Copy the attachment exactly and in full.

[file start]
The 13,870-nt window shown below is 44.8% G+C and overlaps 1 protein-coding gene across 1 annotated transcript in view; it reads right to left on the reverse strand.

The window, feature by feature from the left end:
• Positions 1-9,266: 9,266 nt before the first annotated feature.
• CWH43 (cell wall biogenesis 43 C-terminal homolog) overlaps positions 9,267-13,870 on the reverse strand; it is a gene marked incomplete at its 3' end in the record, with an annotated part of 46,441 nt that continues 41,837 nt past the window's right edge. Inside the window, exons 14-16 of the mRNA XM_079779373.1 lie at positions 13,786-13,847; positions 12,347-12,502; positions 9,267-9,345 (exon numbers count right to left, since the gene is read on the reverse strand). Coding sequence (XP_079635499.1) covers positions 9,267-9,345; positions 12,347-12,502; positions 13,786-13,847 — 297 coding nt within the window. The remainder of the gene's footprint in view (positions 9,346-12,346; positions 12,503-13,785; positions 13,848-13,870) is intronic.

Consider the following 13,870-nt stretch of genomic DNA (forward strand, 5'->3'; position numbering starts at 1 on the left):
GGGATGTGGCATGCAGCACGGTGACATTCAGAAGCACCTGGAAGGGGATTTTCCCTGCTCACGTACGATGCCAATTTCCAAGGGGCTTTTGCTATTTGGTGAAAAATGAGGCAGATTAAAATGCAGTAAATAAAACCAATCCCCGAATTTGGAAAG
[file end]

The 13,870-nt window shown below is 44.8% G+C and overlaps 1 protein-coding gene across 1 annotated transcript in view; it reads right to left on the reverse strand.

The window, feature by feature from the left end:
• Positions 1-9,266: 9,266 nt before the first annotated feature.
• CWH43 (cell wall biogenesis 43 C-terminal homolog) overlaps positions 9,267-13,870 on the reverse strand; it is a gene marked incomplete at its 3' end in the record, with an annotated part of 46,441 nt that continues 41,837 nt past the window's right edge. Inside the window, exons 14-16 of the mRNA XM_079779373.1 lie at positions 13,786-13,847; positions 12,347-12,502; positions 9,267-9,345 (exon numbers count right to left, since the gene is read on the reverse strand). Coding sequence (XP_079635499.1) covers positions 9,267-9,345; positions 12,347-12,502; positions 13,786-13,847 — 297 coding nt within the window. The remainder of the gene's footprint in view (positions 9,346-12,346; positions 12,503-13,785; positions 13,848-13,870) is intronic.

Consider the following 13,870-nt stretch of genomic DNA (forward strand, 5'->3'; position numbering starts at 1 on the left):
GGGATGTGGCATGCAGCACGGTGACATTCAGAAGCACCTGGAAGGGGATTTTCCCTGCTCACGTACGATGCCAATTTCCAAGGGGCTTTTGCTATTTGGTGAAAAATGAGGCAGATTAAAATGCAGTAAATAAAACCAATCCCCGAATTTGGAAAG